Category Archives: Doing History

In Praise of a Nondescript Government Facility (or, The Most Canadian Title Ever)

Alan MacEachern As I drove deeper into a suburb in the small town of Matane on Quebec’s Gaspé Peninsula, things got busier instead of quieter. More and more parked cars lined the streets. There were no sidewalks, so the many people walking were all in the street, all of them headed toward the same low-slung, nondescript office building in the… Read more »

Hacking History 3.0: Writing History One Wikipedia Page At A Time

Jessica Knapp and Krista McCracken  For the past two years we have hosted a Canada Wide Wikipedia Edit-a-thon for Canadian history. This national event has encouraged folks from across Canada to join us in editing Canadian history content on Wikipedia. As of 21 August 2013, there were 113,554 articles on Wikipedia relating to Canada, a mere 1.92% of the articles… Read more »

Public Historians at the Playhouse

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Paul Ward On a cold Monday morning in late autumn last year, nearly 30 first-year undergraduate History students from Edge Hill University visited the Playhouse Theatre in Williamson Square, Liverpool, UK. They delivered informal short presentations about major historical events including Napoleon at Waterloo, the rule of Margaret Thatcher, the suffragettes, and other historical figures such as Marie Curie. This… Read more »

Negotiating the Personal: Working with the Diaries of Ida Martin

Bonnie Huskins & Michael Boudreau Ida Martin, a working-class housewife from Saint John, New Brunswick, kept daily entries in a series of five-year diaries from 1945 to 1992. These diaries are the basis of a manuscript for McGill-Queen’s University Press that we are currently revising. They are the focus of the reflections here, which also consider the importance of “life… Read more »

Family archives and research at Assumption College’s French Institute

Leslie Choquette As director of the French Institute at Assumption College, a research center focused on French-Canadian migration to New England, I have worked with three donors of family archival collections, not just to give their materials a good home, but to use them to shape their family stories for different audiences. This experience both convinced me of the usefulness… Read more »

Professional Historians, Personal Histories: A Roundtable on Objectivity, Subjectivity and Family History

Laura Madokoro This week, Active History features a roundtable on history called “Professional Historians, Personal Histories: A Roundtable on Objectivity, Subjectivity and Family History.” As the title suggests, the four contributions from Benjamin Bryce, Leslie Choquette, Bonnie Huskins and Michael Boudreau and Brittany Luby focus, from different perspectives, on the question of the relationship between professional historians, family histories and… Read more »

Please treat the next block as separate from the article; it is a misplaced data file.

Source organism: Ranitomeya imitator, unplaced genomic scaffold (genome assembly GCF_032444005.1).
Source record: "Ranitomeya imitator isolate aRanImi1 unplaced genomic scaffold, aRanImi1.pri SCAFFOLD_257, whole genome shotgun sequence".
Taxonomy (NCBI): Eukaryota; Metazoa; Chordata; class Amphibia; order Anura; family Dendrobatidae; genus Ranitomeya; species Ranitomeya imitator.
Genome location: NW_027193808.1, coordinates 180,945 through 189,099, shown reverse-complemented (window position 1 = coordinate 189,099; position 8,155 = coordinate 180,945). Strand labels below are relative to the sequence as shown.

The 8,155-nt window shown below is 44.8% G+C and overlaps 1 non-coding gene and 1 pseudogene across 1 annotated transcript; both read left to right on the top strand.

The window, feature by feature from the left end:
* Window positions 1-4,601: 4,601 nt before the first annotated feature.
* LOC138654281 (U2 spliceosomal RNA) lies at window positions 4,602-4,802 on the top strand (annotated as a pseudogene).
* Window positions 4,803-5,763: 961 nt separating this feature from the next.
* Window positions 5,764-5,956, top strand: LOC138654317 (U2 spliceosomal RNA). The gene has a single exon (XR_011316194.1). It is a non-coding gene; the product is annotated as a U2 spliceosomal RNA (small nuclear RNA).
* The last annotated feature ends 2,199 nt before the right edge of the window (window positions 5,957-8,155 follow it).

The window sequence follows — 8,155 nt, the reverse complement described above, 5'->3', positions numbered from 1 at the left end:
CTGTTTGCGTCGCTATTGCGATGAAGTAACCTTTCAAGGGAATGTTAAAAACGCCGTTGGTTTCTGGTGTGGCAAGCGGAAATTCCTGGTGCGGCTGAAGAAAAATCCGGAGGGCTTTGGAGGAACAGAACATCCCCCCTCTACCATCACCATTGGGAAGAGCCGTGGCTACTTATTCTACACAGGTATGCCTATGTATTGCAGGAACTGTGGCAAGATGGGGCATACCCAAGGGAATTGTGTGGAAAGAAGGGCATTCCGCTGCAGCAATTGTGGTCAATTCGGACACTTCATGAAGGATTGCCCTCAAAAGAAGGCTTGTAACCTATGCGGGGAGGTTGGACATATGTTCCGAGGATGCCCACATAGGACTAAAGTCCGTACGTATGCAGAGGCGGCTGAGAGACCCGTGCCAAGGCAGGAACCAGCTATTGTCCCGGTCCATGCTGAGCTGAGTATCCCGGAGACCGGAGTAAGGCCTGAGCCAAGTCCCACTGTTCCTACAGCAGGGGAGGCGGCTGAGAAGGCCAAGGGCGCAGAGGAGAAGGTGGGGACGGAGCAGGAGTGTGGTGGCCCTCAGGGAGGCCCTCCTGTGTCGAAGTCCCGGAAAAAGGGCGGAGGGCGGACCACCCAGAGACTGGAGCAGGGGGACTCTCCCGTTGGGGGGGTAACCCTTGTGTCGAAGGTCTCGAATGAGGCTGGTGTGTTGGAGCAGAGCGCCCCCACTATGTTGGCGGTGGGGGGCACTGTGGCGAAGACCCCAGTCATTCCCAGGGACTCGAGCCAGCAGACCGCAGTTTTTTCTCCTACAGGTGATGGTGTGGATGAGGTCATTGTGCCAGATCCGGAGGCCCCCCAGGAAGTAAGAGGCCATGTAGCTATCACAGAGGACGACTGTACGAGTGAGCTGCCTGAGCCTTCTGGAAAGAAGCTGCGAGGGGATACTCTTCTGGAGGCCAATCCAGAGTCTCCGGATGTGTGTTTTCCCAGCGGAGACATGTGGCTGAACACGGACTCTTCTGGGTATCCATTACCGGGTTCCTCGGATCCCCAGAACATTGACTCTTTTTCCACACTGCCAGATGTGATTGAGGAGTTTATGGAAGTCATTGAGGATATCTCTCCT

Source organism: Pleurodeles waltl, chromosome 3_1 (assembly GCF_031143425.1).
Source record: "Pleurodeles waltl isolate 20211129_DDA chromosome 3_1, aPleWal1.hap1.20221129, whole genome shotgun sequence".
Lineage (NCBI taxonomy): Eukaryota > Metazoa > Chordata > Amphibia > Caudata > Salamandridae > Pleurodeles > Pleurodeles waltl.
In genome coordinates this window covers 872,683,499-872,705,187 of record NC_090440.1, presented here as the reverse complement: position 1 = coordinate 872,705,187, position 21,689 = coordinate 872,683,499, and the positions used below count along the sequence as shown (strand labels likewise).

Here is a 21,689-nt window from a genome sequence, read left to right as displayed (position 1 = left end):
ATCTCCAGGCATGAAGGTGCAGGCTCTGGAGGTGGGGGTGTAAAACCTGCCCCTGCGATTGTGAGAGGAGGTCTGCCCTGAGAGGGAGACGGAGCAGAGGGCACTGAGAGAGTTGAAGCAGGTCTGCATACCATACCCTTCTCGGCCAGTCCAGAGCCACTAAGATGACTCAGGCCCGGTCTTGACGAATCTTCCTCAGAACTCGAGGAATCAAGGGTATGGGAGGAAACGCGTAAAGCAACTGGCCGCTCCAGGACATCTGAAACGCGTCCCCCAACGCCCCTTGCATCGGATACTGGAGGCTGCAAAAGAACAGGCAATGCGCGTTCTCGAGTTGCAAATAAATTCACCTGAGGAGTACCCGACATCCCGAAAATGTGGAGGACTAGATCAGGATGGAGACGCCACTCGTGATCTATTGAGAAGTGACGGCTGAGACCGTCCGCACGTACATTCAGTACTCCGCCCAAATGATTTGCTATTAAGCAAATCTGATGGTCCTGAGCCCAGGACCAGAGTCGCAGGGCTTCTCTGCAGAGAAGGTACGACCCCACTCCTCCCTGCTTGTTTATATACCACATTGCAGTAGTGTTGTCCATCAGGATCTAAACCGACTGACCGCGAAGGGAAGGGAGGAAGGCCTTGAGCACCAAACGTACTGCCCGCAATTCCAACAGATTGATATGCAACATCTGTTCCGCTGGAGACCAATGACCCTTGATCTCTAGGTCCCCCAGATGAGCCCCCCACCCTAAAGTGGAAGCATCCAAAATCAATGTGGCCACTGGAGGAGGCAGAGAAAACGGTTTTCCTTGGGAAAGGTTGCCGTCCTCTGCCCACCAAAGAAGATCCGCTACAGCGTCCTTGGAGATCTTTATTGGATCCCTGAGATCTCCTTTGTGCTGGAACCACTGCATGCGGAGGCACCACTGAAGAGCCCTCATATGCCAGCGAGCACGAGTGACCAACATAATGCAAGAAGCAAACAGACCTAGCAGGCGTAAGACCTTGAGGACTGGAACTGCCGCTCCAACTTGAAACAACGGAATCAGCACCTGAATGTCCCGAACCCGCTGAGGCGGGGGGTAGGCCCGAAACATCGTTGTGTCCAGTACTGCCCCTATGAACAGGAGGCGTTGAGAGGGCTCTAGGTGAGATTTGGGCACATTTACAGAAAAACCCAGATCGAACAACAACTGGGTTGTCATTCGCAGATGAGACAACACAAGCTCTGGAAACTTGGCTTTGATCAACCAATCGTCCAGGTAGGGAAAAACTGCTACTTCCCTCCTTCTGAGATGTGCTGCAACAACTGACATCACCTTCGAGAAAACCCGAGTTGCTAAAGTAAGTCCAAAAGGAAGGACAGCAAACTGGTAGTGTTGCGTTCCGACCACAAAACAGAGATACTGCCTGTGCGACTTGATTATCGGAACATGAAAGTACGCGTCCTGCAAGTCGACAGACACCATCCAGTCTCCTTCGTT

Seeing What Lies Beneath Paintings

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By Brett Liem and Michael Robertson Last year we published a short article in Active History where we described optical techniques for recovering the contrast from faded documents.  A range of light sources from ultraviolet (UV) to near-infrared (NIR), filters, and a camera adapted to form images with light outside or the normal visible spectrum were used to reveal residual… Read more »

Eating History: Canada War Cake

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By Sophie Hicks This is the fourth post in a summer series exploring societal, community, and familial connections to food and food history. See the series introduction post here. An earlier version of this post appeared on The Canadian Cooking Chronicles, as part of a final project for an Archives Practicum class. As an unapologetic fan of Ian Mosby’s work… Read more »

Decline of the American Empire

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The Decline of the American Empire (1986), or how historians are depressed, hedonistic and abusive scholars who lead meaningless lives and don’t write any history.  Serge Miville “There are three important things in history: First, the numbers, second, the numbers and third, the numbers. That’s why South African blacks will eventually win, and North American blacks are likely to never… Read more »

Ten Keyboard Shortcuts Every Historian Should Know

By Sean Kheraj You’re sitting uncomfortably in the audience at a conference waiting for the presenter to begin. They’ve finally loaded up their PowerPoint file from an old USB flash drive and all that’s left is to set it into presentation mode. They click around aimlessly on the screen trying button after button to no avail. Inside your head you’re… Read more »